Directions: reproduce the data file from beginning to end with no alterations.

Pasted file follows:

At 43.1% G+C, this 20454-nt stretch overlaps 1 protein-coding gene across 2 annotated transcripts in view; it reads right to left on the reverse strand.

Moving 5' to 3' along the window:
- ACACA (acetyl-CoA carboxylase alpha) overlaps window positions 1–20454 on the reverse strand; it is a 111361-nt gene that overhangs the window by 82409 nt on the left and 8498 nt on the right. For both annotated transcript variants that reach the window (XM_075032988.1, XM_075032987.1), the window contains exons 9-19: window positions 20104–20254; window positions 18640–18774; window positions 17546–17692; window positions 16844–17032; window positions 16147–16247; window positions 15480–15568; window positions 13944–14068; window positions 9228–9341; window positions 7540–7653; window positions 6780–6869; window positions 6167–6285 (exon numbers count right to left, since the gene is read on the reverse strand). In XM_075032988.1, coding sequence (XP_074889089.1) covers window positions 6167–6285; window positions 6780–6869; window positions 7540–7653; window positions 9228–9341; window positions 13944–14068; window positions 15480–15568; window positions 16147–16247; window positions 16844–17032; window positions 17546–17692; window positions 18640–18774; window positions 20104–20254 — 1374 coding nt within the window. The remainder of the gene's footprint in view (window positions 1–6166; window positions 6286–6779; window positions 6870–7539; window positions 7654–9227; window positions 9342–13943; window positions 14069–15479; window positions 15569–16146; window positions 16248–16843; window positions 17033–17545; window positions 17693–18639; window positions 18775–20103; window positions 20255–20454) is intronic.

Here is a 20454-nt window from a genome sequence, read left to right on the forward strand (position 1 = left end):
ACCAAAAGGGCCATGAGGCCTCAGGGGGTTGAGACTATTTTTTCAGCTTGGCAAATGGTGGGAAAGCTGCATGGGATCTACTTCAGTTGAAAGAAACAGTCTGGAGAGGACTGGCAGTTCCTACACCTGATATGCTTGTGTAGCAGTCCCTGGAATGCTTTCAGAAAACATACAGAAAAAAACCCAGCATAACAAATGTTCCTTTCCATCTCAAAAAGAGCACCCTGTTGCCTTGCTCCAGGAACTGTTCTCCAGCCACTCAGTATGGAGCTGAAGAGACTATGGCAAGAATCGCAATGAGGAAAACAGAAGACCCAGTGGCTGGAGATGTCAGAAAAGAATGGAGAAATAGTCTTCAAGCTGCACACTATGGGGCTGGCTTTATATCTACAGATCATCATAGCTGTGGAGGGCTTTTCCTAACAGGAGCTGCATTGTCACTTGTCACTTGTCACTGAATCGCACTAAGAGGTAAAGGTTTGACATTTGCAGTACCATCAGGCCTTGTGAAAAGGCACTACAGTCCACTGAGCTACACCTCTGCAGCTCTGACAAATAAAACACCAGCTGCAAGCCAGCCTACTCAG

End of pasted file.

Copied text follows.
At 43.1% G+C, this 20454-nt stretch overlaps 1 protein-coding gene across 2 annotated transcripts in view; it reads right to left on the reverse strand.

Moving 5' to 3' along the window:
- ACACA (acetyl-CoA carboxylase alpha) overlaps window positions 1–20454 on the reverse strand; it is a 111361-nt gene that overhangs the window by 82409 nt on the left and 8498 nt on the right. For both annotated transcript variants that reach the window (XM_075032988.1, XM_075032987.1), the window contains exons 9-19: window positions 20104–20254; window positions 18640–18774; window positions 17546–17692; window positions 16844–17032; window positions 16147–16247; window positions 15480–15568; window positions 13944–14068; window positions 9228–9341; window positions 7540–7653; window positions 6780–6869; window positions 6167–6285 (exon numbers count right to left, since the gene is read on the reverse strand). In XM_075032988.1, coding sequence (XP_074889089.1) covers window positions 6167–6285; window positions 6780–6869; window positions 7540–7653; window positions 9228–9341; window positions 13944–14068; window positions 15480–15568; window positions 16147–16247; window positions 16844–17032; window positions 17546–17692; window positions 18640–18774; window positions 20104–20254 — 1374 coding nt within the window. The remainder of the gene's footprint in view (window positions 1–6166; window positions 6286–6779; window positions 6870–7539; window positions 7654–9227; window positions 9342–13943; window positions 14069–15479; window positions 15569–16146; window positions 16248–16843; window positions 17033–17545; window positions 17693–18639; window positions 18775–20103; window positions 20255–20454) is intronic.

Here is a 20454-nt window from a genome sequence, read left to right on the forward strand (position 1 = left end):
ACCAAAAGGGCCATGAGGCCTCAGGGGGTTGAGACTATTTTTTCAGCTTGGCAAATGGTGGGAAAGCTGCATGGGATCTACTTCAGTTGAAAGAAACAGTCTGGAGAGGACTGGCAGTTCCTACACCTGATATGCTTGTGTAGCAGTCCCTGGAATGCTTTCAGAAAACATACAGAAAAAAACCCAGCATAACAAATGTTCCTTTCCATCTCAAAAAGAGCACCCTGTTGCCTTGCTCCAGGAACTGTTCTCCAGCCACTCAGTATGGAGCTGAAGAGACTATGGCAAGAATCGCAATGAGGAAAACAGAAGACCCAGTGGCTGGAGATGTCAGAAAAGAATGGAGAAATAGTCTTCAAGCTGCACACTATGGGGCTGGCTTTATATCTACAGATCATCATAGCTGTGGAGGGCTTTTCCTAACAGGAGCTGCATTGTCACTTGTCACTTGTCACTGAATCGCACTAAGAGGTAAAGGTTTGACATTTGCAGTACCATCAGGCCTTGTGAAAAGGCACTACAGTCCACTGAGCTACACCTCTGCAGCTCTGACAAATAAAACACCAGCTGCAAGCCAGCCTACTCAG